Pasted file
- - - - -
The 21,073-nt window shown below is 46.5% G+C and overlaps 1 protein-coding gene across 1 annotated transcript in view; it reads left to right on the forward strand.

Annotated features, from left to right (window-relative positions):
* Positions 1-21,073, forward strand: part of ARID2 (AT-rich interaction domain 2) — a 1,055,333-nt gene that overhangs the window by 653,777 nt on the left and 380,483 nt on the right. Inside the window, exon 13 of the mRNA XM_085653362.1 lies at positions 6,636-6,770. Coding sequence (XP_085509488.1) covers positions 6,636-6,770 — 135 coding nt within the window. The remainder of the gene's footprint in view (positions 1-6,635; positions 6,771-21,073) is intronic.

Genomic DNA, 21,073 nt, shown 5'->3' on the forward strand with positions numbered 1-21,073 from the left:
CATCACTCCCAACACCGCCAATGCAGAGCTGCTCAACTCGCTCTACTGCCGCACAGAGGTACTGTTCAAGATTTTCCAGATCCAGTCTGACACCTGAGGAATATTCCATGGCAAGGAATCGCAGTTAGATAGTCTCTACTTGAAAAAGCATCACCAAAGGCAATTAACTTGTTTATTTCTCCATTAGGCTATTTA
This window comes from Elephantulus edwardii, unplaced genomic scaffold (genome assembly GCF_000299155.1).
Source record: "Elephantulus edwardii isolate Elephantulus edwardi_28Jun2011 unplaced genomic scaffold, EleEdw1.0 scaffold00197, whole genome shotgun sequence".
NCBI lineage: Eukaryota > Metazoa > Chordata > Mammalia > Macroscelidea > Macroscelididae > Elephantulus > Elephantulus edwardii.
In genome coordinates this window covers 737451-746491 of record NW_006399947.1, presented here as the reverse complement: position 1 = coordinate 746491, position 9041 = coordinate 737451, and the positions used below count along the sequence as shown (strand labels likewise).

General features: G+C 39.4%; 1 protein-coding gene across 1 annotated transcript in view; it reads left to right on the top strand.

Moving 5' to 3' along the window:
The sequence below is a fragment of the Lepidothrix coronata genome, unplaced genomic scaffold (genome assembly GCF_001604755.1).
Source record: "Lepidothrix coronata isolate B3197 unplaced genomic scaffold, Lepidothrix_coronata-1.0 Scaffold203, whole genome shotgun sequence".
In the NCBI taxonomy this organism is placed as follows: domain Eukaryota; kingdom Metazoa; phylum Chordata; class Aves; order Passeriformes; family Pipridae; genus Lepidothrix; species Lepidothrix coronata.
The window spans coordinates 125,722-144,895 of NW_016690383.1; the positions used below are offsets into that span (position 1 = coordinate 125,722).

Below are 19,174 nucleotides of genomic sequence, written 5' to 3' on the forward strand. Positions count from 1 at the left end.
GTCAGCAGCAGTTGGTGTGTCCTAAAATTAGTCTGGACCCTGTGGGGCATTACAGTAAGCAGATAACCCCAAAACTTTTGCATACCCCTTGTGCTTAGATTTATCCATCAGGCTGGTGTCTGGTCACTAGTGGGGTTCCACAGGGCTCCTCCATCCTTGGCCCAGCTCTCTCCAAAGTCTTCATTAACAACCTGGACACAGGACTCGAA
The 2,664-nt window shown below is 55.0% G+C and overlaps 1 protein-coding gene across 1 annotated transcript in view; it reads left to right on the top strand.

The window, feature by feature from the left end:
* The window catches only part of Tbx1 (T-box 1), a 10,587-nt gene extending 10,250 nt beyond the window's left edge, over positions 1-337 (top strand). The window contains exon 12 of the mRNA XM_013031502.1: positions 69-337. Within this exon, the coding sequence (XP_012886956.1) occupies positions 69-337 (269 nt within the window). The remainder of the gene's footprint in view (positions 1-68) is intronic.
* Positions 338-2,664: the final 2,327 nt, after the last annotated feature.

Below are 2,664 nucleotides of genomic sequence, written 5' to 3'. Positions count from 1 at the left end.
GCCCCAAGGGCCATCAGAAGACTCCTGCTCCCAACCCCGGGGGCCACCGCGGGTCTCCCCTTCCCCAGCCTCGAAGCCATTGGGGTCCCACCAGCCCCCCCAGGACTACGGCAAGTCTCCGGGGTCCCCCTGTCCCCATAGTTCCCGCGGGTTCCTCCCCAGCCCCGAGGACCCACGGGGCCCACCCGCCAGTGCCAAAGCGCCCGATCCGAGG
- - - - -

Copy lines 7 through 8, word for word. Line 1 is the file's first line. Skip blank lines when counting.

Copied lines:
Source record: "Elephantulus edwardii isolate Elephantulus edwardi_28Jun2011 unplaced genomic scaffold, EleEdw1.0 scaffold00197, whole genome shotgun sequence".
NCBI lineage: Eukaryota > Metazoa > Chordata > Mammalia > Macroscelidea > Macroscelididae > Elephantulus > Elephantulus edwardii.